After your initial enquiry you will be assigned a personal charter expert who will send you a selection of quotes for you to choose from. Each quote will have a clear breakdown of aircrafts and airports and reasons they have been selected for you. Should you wish to go ahead they will then book the aircraft and send you all the flight details including directions to the terminal and any other important information. They will be your first point of call for any further enquiries you may have up to the flight and, if possible, they will meet you at the terminal. From your initial quote you will be able to contact your account manager 24/7 (if on holiday you will be assigned another account manager to cover) so you can call from wherever, whenever you like.
You will be told how much the hold can take on your chosen aircraft and can upgrade if you feel more space is needed. This will generally be far more than that of a commercial airline. You may also need to upgrade if carrying things like golf clubs and skis. If travelling with a gun, you will need to provide a license and the gun and ammunition must be kept separate. It is then at the captain’s discretion whether it can be on board.
In a wet lease arrangement, the financing entity, or lessor, provides the aircraft, and complete crew, maintenance and insurance (ACMI) to another party at a cost based on hours of operation over a set time period. The lessee pays for fuel, airport fees, duties, taxes and other operational costs. Wet leases generally are established for one to 24 months. (Any shorter period would be considered simply ad hoc charter, which can be thought of as wet lease by the hour or mission.) In the commercial airline world, wet leases are typically utilized to provide supplemental lift during peak traffic seasons or during annual heavy maintenance checks. In the United Kingdom, a wet lease is employed whenever an aircraft is operated under the air operator's certificate (AOC) of the lessor.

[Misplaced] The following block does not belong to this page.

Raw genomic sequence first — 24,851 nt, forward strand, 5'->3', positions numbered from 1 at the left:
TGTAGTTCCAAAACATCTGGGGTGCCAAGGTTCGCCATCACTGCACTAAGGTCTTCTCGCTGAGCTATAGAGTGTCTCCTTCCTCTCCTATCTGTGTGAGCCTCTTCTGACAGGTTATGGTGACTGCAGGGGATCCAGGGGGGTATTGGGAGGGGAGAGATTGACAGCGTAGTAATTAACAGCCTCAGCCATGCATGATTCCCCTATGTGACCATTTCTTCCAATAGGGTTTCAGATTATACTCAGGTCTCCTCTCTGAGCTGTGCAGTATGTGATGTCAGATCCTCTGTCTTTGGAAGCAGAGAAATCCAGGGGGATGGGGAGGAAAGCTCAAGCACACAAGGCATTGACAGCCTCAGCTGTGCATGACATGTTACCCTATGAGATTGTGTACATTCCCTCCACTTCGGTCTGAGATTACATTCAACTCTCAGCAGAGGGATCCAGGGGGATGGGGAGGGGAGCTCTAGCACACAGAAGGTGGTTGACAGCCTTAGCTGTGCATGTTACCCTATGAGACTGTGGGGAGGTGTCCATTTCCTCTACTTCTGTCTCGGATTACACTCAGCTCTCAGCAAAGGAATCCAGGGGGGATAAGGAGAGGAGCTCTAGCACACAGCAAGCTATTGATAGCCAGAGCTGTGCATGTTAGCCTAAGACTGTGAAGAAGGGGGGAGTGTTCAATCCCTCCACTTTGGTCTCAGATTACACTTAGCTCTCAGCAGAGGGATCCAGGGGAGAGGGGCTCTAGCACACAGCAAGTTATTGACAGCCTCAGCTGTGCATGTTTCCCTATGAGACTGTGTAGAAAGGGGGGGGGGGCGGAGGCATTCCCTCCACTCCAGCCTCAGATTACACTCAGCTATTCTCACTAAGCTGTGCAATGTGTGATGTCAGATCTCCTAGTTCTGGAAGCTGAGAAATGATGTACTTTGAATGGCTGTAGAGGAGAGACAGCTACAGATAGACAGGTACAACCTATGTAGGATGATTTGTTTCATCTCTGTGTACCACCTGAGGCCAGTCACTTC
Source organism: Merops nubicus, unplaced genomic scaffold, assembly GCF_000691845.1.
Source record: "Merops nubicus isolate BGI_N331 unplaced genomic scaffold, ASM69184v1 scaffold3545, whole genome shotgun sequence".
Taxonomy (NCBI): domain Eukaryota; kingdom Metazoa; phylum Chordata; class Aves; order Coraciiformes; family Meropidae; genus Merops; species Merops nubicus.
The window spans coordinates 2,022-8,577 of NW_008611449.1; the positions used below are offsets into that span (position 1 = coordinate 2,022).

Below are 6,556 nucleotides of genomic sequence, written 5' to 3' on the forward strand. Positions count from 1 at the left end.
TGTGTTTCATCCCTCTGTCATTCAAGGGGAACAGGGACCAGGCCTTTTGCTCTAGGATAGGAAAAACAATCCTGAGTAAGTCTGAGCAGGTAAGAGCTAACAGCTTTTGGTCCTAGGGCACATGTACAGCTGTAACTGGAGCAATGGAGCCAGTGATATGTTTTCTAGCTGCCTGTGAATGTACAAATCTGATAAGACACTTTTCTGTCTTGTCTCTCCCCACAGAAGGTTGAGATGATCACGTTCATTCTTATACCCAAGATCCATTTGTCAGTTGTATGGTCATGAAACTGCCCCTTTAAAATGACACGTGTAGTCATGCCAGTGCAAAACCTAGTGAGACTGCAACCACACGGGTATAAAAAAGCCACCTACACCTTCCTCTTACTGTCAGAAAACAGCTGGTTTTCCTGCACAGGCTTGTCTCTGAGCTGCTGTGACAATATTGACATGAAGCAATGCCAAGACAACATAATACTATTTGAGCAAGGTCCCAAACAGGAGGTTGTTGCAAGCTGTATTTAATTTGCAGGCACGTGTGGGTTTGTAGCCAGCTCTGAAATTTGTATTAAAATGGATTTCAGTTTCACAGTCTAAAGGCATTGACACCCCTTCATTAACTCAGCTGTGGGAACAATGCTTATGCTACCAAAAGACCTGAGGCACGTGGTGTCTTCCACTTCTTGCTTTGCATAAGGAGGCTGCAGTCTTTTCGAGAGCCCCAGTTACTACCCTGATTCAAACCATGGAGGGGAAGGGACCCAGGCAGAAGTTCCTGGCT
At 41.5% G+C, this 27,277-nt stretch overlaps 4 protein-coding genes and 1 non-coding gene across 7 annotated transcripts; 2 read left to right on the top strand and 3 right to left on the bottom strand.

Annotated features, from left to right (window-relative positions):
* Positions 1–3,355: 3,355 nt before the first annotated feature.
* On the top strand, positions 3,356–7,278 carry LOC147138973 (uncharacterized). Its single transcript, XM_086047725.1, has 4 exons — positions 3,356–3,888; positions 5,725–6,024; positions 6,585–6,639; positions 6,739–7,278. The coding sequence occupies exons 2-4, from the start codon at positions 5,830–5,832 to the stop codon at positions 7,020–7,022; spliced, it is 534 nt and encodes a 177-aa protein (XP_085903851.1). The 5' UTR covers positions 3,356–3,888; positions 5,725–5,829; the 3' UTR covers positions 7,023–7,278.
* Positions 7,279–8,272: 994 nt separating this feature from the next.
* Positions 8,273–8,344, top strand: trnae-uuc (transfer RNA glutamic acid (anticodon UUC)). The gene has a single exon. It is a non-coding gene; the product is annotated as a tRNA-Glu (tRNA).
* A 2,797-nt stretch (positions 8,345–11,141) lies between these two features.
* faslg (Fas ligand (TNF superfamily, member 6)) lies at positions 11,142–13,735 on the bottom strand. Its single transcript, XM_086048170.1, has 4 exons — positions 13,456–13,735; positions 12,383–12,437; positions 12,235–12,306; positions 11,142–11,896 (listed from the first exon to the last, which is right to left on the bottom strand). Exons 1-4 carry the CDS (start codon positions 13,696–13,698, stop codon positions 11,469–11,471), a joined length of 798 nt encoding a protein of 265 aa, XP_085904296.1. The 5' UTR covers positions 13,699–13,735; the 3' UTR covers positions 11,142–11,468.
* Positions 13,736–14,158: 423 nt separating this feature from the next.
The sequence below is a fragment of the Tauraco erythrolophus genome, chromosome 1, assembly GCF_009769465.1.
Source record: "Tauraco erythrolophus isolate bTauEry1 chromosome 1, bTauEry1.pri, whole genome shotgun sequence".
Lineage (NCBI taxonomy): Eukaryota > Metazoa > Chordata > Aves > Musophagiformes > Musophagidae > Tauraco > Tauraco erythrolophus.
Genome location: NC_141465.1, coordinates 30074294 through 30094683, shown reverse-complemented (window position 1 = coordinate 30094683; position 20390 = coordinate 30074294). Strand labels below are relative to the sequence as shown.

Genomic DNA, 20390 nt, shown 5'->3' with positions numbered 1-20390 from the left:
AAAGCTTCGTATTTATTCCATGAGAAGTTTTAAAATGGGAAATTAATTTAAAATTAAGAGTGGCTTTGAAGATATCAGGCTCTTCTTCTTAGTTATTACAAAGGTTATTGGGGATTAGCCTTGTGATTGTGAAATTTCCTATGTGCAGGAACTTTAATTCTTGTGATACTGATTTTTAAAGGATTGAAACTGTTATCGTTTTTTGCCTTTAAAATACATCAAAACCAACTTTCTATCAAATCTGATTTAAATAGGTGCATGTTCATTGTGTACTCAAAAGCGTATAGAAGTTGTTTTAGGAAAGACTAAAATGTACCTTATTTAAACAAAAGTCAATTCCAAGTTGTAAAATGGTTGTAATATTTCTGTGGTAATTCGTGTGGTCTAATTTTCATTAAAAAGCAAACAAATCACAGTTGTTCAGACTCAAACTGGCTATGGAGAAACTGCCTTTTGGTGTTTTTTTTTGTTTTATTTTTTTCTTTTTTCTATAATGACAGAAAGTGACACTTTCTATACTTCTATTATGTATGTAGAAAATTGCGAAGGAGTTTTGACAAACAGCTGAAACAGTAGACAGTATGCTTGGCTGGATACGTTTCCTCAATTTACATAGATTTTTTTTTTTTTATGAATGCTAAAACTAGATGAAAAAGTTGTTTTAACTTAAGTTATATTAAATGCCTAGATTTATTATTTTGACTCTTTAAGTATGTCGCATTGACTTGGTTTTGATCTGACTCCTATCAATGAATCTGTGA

A public charter is one in which a tour operator rents the aircraft and advertises and sells seats to members of the public, either directly or through a travel agent. In the case of public charters, the flight must be filed with the U.S. Department of Transportation, and the tour operator must supply a charter prospectus. The tour operator also must assume a legal responsibility to provide the transportation service, and must abide by DOT requirements for the protection of the clients' money. Public charters often operate only seasonally, and are often sold as part of a vacation package deal, although spare seats may be offered at bargain prices.


The forward wing sweep, 20,280 pounds (9.20 t) MOTW Hamburger Flugzeugbau HFB 320 Hansa Jet first flew on 21 April 1964, powered by two General Electric CJ610, 47 were built between 1965 and 1973. The joint Piaggo-Douglas, 18,000 pounds (8.2 t) MOTW Piaggio PD.808 first flew on 29 August 1964, powered by two Armstrong Siddeley Vipers, 24 were built for the Italian Air Force.
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